Soldiers inspect the scene of a suicide attack outside a base in Zhari district, Afghanistan, last month. Army officials are weighing post-war needs amid funding limits. (AFP/Getty Images)
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HUNTSVILLE, ALA. — If one were to lay all of the 43,000 shipping containers the US Army sent home from Afghanistan last year end to end, they would stretch from Washington, D.C., all the way down to Fort Bragg, N.C.
The Army has also closed 72 forward operating bases since June as it makes its way to the exits by the end of this year — a process that will see about 34,000 soldiers in country by this spring, down to a few thousand at the end of the year, regardless of whether a long-term security agreement can be reached with the Afghan government.
But while about $21 billion worth of equipment comes home, the routes into Afghanistan run in both directions. Army Material Command chief Gen. Dennis Via told attendees at an Association of the U.S. Army symposium on Wednesday that his outfit also sent 5,300 tons of ammunition to Afghanistan last year.
But the story is all about what’s being shipped out, and how the Army is looking for ways to pay to modernize its ground and air fleets while positioning heavier equipment overseas, allowing its ground forces to use them for future expeditionary operations.
Part of the challenge: The service is being allocated less money than planned. Heidi Shyu, the Army’s top acquisitions executive, said that in fiscal 2012, long-term plans called for the service to receive $152 billion in 2014. But after sequestration and budget flattening, it’s actually receiving $122 billion, with $10 billion of that coming out of the service science and development accounts.
Shyu said that since aviation, mission command, and ground systems make up half of the services budget, they’ll be hit the hardest.
“We have already reduced procurement quantities to meet reduced force structure size,” she said, adding that “we need to accelerate the divestment of aging systems we no longer need.”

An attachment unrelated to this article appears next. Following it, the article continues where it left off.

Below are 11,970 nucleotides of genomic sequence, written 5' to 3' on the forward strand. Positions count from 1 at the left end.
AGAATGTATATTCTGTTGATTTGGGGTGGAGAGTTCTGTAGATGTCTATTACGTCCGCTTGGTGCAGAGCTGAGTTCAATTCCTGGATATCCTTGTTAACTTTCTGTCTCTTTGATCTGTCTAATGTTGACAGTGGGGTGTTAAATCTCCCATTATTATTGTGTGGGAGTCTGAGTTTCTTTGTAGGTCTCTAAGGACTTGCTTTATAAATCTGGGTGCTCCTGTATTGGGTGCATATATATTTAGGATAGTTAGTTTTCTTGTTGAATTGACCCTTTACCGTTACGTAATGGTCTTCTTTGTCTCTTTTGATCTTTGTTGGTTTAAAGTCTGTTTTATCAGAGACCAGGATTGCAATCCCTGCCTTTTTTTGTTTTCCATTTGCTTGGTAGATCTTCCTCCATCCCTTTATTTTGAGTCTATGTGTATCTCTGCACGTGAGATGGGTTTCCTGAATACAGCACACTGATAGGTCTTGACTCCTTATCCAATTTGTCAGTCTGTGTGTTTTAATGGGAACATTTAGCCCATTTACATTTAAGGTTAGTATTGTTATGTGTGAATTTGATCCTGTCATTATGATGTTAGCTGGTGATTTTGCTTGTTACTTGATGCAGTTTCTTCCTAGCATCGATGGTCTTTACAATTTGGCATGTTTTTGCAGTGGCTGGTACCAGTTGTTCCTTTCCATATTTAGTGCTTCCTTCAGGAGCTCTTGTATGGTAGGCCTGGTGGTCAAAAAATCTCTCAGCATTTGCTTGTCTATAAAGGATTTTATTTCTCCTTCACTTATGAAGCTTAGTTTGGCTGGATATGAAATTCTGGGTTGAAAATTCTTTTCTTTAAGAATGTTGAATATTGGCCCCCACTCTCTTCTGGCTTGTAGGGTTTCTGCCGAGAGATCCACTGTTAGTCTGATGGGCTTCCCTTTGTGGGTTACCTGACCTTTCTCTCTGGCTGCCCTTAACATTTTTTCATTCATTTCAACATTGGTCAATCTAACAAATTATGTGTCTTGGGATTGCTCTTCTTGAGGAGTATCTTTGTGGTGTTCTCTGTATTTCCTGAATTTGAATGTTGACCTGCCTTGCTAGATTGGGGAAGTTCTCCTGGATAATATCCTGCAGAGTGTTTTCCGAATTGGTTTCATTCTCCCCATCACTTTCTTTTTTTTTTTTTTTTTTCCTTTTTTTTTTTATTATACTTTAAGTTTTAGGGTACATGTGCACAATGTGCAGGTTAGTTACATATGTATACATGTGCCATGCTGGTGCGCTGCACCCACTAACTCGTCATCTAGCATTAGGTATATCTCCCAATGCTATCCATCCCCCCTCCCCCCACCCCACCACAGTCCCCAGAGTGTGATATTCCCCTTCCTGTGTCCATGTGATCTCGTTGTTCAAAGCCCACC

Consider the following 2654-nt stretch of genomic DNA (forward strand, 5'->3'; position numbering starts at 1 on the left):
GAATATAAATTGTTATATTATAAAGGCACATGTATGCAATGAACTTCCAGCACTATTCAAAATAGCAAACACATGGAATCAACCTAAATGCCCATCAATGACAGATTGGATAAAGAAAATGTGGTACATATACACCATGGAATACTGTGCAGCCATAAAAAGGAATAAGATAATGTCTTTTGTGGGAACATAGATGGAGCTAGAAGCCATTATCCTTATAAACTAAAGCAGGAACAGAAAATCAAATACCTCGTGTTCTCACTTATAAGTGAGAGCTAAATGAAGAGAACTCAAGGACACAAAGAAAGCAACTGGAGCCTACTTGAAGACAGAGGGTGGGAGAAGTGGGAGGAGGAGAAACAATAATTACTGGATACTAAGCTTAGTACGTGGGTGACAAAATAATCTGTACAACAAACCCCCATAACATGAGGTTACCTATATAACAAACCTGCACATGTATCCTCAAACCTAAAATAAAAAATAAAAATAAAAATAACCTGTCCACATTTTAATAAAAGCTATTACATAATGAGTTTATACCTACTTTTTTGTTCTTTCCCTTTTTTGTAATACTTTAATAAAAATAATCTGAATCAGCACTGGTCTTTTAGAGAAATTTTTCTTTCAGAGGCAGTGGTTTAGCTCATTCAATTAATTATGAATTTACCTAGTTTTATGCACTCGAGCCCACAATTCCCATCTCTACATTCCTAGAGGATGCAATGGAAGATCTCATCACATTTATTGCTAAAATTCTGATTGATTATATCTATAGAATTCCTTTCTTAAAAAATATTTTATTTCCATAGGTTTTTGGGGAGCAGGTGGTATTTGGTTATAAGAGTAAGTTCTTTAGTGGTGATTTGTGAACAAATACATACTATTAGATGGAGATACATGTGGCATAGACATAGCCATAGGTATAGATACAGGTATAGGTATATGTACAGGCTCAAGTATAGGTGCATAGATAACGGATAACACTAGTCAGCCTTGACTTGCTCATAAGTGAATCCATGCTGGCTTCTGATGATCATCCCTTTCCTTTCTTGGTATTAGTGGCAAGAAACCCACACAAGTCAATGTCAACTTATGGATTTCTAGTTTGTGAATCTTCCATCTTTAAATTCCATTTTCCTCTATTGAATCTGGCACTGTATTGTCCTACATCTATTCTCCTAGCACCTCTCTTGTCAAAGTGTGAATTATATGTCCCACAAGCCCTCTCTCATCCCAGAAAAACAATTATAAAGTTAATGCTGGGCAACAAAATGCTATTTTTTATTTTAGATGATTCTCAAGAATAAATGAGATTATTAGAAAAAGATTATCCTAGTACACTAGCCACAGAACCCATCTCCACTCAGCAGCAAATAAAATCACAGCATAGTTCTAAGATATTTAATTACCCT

The Army scrapped 30,000 trucks last year, and while leaders say the service has historically not been good about forcing units to give up their outdated trucks, the Army has put more emphasis on clearing out motor pools in recent years.
“We’ve been studying the tactical wheeled vehicle requirement … by unit, by organization, what is the role and mission of trucks,” said Kevin Fahey, the Army’s chief of combat service support.
And while doing that, the service is beginning to plan its next generation of wheeled cargo vehicles. “We’re already starting [to plan] what’s the next joint medium and heavy truck. We won’t buy it for 15 years but we need to start studying it today.”
Shyu struck a measured tone overall, saying that the Army has already provided funding to help the industrial base, in particular offering help to second tier suppliers make up for funding breaks. Leadership has also undertaken a new Joint Acquisition and Sustainment Review “to highlight the problems faced by [program executive officers] and depots … and to truly understand the challenges they are facing.”
As Gen. Ray Odierno, Army chief of staff, and Army capabilities head Gen. Keith Walker have pointed out in recent months, the ground force that rolled over Iraqi forces in 1991 and 2003 was actually designed and built in the similarly cash-strapped 1970s and 1980s.
The Army “planted the seeds” for the current Army in those years, Shyu said, and now must do the hard work of designing new infantry carriers, helicopters and weapons at a time of reduced funding, and as personnel costs eat up about half of its yearly budget.
“Our predecessors faced similar challenges,” Shyu said. “It is now our time.”